developer communities. a deep-dive
One of the main reasons I’ve been inspired to publish again is the lack of quality developer-focused marketing content. Developer marketing is my bread and butter and when, or maybe I should say if you figure it out, it’s an incredibly enjoyable audience to interact with. That being said, it’s an uphill battle. Developer audiences require you to have a deep understanding of the technologies that matter to them, emerging trends, communication styles, niche interests, and of course the communities where they spend their time. In this post, I want to introduce you to the less-known online developer communities.
Why are they all forums?
Please note, I’m not sharing this information so that you can SPAM developers audiences more efficiently. When it comes to developer communities, your impact is predicated on the value you can provide. This is one of the main reasons why developer communities are almost always built on forum-style platforms.
Developers are problem solvers. They take the time to engineer and craft solutions in methodical and thorough ways and they are constantly looking for better, faster, more secure ways to do their job. In addition, they value the distribution of knowledge, and are open to sharing and seeking knowledge from their peers. Forums are the most logical way to support this type of interactive community.
How do you interact?
Every community is slightly different, but they all have one thing in common, authority rankings based on the value provided overtime. As users interact, they gain klout with the communities which are usually displayed in their profiles and impacts how their posts or comments get ranked. The more positive interactions that a user has, the more visibility and weight they carry in a community.
Building klout is all about engagement. Users who try to game the system or spam the community are easily identified and weeded out. But that doesn’t mean that they don’t bring value to your developer marketing strategy. Marketers should keep an eye on forums and identify conversations and topics where they or their team can bring a level of expertise to the conversation. Forums are also valuable for keeping a pulse on the technology trends and challenges that developers are currently working on.
When you do engage, make sure that you’re comments are unbiased. Try to point users to open source projects that can solve meet their needs and try to acknowledge the solutions provided by other participants in the thread. As always, you will find individuals who are aggressive on threads, it’s usually better to just ignore their comments and let the community mods engage with them if needed. The final piece of advice I’ll give you is to try and truly become part of the community, faking it until you make it is not an option and if your intentions are not genuine people will know.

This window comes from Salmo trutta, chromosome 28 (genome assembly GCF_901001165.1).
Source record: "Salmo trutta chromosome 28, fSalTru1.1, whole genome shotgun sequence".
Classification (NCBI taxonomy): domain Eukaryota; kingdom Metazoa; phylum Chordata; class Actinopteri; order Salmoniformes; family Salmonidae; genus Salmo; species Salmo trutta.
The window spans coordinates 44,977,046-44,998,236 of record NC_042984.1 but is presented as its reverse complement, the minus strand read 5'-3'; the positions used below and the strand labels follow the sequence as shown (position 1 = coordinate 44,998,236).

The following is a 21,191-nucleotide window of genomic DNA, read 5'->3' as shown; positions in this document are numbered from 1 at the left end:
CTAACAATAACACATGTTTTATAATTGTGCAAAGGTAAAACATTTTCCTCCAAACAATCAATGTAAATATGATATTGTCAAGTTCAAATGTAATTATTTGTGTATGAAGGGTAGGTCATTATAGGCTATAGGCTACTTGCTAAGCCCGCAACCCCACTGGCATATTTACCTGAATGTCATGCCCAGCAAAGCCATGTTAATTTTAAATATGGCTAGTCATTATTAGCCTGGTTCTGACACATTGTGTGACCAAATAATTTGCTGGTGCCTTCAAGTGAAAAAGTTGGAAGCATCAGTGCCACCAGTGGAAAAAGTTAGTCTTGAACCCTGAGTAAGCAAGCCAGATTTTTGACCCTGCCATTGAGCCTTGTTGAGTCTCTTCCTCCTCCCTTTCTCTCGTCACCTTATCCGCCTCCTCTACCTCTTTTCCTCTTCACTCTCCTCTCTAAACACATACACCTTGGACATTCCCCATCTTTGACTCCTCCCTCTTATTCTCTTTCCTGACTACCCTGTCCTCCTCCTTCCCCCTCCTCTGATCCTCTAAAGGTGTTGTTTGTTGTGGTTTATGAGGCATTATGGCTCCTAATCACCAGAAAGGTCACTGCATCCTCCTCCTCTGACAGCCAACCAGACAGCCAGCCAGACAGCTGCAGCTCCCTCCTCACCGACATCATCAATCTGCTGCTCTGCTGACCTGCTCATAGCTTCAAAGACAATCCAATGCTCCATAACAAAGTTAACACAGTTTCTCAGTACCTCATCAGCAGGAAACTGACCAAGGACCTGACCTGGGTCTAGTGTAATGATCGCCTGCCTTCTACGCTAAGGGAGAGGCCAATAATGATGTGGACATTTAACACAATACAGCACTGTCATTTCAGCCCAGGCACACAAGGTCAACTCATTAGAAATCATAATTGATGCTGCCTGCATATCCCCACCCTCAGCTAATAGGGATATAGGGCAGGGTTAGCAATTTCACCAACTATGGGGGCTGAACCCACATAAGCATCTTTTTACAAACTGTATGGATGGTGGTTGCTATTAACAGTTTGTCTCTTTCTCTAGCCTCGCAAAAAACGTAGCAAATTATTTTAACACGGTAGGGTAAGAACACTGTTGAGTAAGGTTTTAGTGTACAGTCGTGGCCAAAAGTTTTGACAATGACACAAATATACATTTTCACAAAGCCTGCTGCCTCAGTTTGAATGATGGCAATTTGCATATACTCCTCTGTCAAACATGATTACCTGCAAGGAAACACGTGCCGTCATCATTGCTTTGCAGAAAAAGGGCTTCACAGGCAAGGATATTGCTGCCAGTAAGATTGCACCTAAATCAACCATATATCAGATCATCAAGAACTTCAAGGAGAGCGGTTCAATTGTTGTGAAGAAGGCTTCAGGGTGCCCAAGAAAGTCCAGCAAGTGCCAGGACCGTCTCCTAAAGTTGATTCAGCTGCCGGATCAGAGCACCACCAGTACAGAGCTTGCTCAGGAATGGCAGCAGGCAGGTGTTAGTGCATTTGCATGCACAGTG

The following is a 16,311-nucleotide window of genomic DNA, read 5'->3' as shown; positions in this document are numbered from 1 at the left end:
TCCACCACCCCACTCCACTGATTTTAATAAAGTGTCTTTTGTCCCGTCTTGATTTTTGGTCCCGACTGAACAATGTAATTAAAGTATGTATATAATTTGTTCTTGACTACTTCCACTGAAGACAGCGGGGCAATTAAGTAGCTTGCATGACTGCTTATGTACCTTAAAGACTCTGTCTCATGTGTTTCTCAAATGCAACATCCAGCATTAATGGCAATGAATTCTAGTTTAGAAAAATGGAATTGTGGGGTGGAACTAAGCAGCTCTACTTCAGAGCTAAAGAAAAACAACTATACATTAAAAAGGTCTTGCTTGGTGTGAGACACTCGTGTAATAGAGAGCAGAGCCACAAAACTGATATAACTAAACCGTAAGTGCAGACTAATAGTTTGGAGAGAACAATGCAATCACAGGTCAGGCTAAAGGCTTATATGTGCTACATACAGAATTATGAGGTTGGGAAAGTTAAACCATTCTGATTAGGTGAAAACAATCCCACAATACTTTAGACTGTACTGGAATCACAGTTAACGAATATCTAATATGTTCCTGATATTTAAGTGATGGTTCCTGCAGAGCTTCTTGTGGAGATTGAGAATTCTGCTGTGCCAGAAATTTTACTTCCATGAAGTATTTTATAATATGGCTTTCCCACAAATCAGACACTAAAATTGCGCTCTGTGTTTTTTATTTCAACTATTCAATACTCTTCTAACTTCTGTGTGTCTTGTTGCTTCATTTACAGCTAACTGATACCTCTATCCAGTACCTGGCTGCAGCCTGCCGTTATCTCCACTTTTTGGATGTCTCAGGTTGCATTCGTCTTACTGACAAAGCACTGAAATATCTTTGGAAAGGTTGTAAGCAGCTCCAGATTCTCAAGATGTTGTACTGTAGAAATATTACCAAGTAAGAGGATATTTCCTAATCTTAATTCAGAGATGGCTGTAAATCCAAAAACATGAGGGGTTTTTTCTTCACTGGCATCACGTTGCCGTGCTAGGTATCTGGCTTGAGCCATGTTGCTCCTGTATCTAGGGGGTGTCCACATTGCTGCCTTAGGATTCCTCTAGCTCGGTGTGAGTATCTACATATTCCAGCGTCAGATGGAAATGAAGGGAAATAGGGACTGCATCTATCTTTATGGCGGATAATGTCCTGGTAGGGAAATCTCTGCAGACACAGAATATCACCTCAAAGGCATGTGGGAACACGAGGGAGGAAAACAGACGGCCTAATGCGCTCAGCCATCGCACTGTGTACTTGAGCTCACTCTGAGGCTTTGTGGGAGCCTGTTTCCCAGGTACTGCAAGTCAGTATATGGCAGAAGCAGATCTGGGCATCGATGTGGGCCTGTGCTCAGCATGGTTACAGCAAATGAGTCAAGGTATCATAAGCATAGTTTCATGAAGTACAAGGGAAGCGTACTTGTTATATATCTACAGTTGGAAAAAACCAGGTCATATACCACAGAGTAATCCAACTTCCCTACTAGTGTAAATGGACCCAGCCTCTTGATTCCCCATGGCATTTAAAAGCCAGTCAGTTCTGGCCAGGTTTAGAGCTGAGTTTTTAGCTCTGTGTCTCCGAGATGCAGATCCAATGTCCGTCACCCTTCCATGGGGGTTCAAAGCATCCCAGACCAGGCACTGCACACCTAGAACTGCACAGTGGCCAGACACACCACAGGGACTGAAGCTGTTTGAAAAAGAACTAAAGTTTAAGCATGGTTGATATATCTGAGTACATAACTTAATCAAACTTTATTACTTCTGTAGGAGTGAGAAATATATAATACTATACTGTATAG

Did I mention there are a few of them?
A quick Google will reveal that there is no shortage of developer communities, Reddit, Hacker News, Stack Overflow, and GitHub are arguably the most popular, but those are just scratching the surface. Below are a handful of communities that are usually overlooked because they don’t advertise themselves or are just getting started. I would encourage you to pick one or two communities and focus the majority of your time there.
Lobsters is a Hacker News style forum with a few key differences that make it a unique place. First, Lobsters is an invitation-only community. You have to know someone to get an invite or ask for one on their IRC. Second, Lobsters has a ‘hat’ feature that lets members verify their profiles to earn a hat. Hats indicate a level of authority on a topic which allows a member to speak on behalf of a project, organization, or company.
Slashdot is a forum-based community that is relatively unknown. Unlike the rest of these communities, Slashdot was founded during the Dotcom era and is still going strong. It’s a highly technical community with strong mods. This community is unique because of the ability to filter comments by type: Insightful, Informative, Interesting, and Funny. This limits thread clutter and allows users to engage with content in their preferred way.
Hashnode is an up-and-coming developer community picking up a ton of steam. It was birthed out of the desire for developers to have a place to start a conversation and get quality and most importantly friendly responses. Hashnode is more than just a forum, it features QAs, AMAs, submitted stories and a blogging platform. Unique to Hashnoed, they feature an open ranking system based on how helpful a user is.
Dev.to is another up-and-coming community. Dev.to focuses on providing a place for developers to advance their careers by asking questions. Dev.to is based around a #tagging system that allows you to personalize your experience. It’s almost like Sub-Reddits, but not quite as separate. Dev.to was clearly designed to appeal to the next generation of developers with an almost GitHuby feel.
CodeProject is another online forum for developers. It’s one of the larger communities, boasting over 14 million members. CodeProject focuses on long-form technical content and is not specific to a language, framework, or role. CodeProject feels like a combination of Reddit and Stack Overflow but without some of the more hostile tendencies.